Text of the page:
e.e. cummings says it all in his invocation “i thank You God for most this amazing,” the gratitude expressed in robust humility and grand spirit for every thing that is “natural,” “infinite, “yes”. Spirits of trees are leaping greenly. He who has died is “alive again today,” the earth is “happening illimitably,” the eyes of his eyes awake and the ears of his ears are open. So let us celebrate Earth Day, and a birthday of John Muir (coincidence? I think not) who is alive again today in all our minds, as we think about our gratitude for consciousness of this earth of ours.Our show today is a feisty but awed reading of John Muir’s reading of earth, his self-style role as earth’s PR guy, go to guy for advocacy of trees, interpreter of winds and clouds and rocks and trees, squirrels and ouzels, waterfalls and stars, sunshine and flowers, lobbyist for Forest and Valley, our heartbroken champion of the drowned Hetch Hetchy Valley (go to, and our story is that he a celebrity today, sure he is, with a trail, flower, glacier, star, hospital, motel, high school named after him, just to name a few, and even our currency has his image, California’s quarter . . . not because he was a scientist respected in geology and botany and ecology, nor because he hobnobbed with presidents, nor because he was a tree-mendous climber of both mountains and trees (but never call him a hiker), nor because he was a tour guide to the rich and famous (but never say the view is pretty or nice or some other “cheap” adjetive), nor because he instigated for preservation of wilderness, and became godfather to the national parks, nor because he helped found and was president of the Sierra Club . . . he is a celebrity, in fact, a rock star, as a poet, for the way he wrote about stars, yes, and rocks, actually. You know I would say this, Poetry Slow Down, but it’s true. He was trained as a poet, in his fractured formal and home-schooled informal schooling, and he read poetry, and wrote with the lyrical grace and metaphoric oomph of an iambic-footed purple forest dweller.   

We hear examples of how he writes the purple sage, his sauntering as a purple sage, and I will tell you the truth, I could read him for hours. He said there is no upness like the upness of being in mountains, but I feel there is no upness like the prose of John Muir, with its notes of the Bible, Milton, Wordsworth, Bobby Burns, Thoreau, Emerson, Cowper, and his own exuberance and other ex-rated qualities, making his poetry sing. So on this day, we will hear the ringing poetry of Muir, and I will give you ten ways to celebrate Earth Day and his birthday (they all revolve around poetry), and you will hear me sing my favorite song, a literal song for John Muir, “You Are My Sunshine” (speaking geologically, biochemically, astrophysically), and I hope you join in, and I thank you for joining me on this day. We also hear paeans to earth in Thornton Wilder’s “Our Town,” and Alicia Ostriker’s “April,” which hears music in a world that some days seems burdened with trash and pollution of all the senses, and we see just how transformative is Muir’s approach to earth from the dictionary definition of wilderness and wild as desolate, trash, wasteland. We have gone this month from “The Wasteland” (“April is the cruelest month”) of “what have we done to our earth,” to John Muir’s calling us out on trashing precious earth, in such ways that we change our minds and the laws and set about preserving our natural world. His strategy is to invoke poetry, and so we’ll keep on course in our Poetry Slow Down. Next week we’ll take up the topic of hats, as in, take your hat off to, hold on to your hats, keeping a hold on, and we’ll “be-hold” hats and have a wonderful time. But now, let’s hear it for our rock star John Muir, who wrote of stars and rocks as music, and trees as the “wave,” and our earth, as (in Emily Dickinson’s words), “our own.” Purple Prose Clown Enthusiast, who honors our Earth, as loved and loving, joyous, delighted, and delightful, long life. Many  happy returns.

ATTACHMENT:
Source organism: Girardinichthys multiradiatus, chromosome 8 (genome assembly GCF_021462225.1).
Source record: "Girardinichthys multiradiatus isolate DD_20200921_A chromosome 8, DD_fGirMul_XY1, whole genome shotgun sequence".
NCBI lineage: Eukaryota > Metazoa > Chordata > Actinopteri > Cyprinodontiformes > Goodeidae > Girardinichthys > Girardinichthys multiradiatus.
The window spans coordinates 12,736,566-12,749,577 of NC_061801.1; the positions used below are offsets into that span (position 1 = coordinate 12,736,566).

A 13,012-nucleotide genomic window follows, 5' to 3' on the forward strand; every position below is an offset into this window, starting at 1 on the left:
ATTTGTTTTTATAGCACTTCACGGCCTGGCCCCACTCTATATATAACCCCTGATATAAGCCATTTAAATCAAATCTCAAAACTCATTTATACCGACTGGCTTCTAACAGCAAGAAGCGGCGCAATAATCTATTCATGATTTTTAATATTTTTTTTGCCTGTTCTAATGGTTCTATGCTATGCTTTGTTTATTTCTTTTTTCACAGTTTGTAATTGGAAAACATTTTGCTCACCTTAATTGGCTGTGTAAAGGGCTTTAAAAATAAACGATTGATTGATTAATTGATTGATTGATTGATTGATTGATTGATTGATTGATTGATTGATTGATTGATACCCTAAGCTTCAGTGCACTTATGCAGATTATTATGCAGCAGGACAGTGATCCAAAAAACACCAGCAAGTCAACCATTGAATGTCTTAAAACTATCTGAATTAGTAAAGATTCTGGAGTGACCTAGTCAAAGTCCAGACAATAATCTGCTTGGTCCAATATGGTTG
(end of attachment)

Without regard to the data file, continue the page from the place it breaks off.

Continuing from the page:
© Barbara Mossberg 2012

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And come to Fat Lady Flying, May 3, Pacific Grove Public Library, 7:30 pm. Meringue will be served, goddesses will wear loose robes, and all that weighs us down will be buoyant, the heavy will be heaved, hefted, hosited, cranked with pulleys like deus ex machina, sky high, and in these poems of thirty or more years of my life, many things fly, from John Muir himself (well, of course he did), to willows, buffalos, museums, it’s a Chagall world of anti-gravity, and I’ll tell you more anon. Stay tuned, and thank you again for being part of our Poetry Slow Down.

And read about John Muir’s birthday at the Huffington Post, google BarbaraMossberg Huffington Post, April 20, 2012.

And happy birthday, as e.e. cummings said, to all of us, naturat, infinite, and yes.

© Barbara Mossberg 2012

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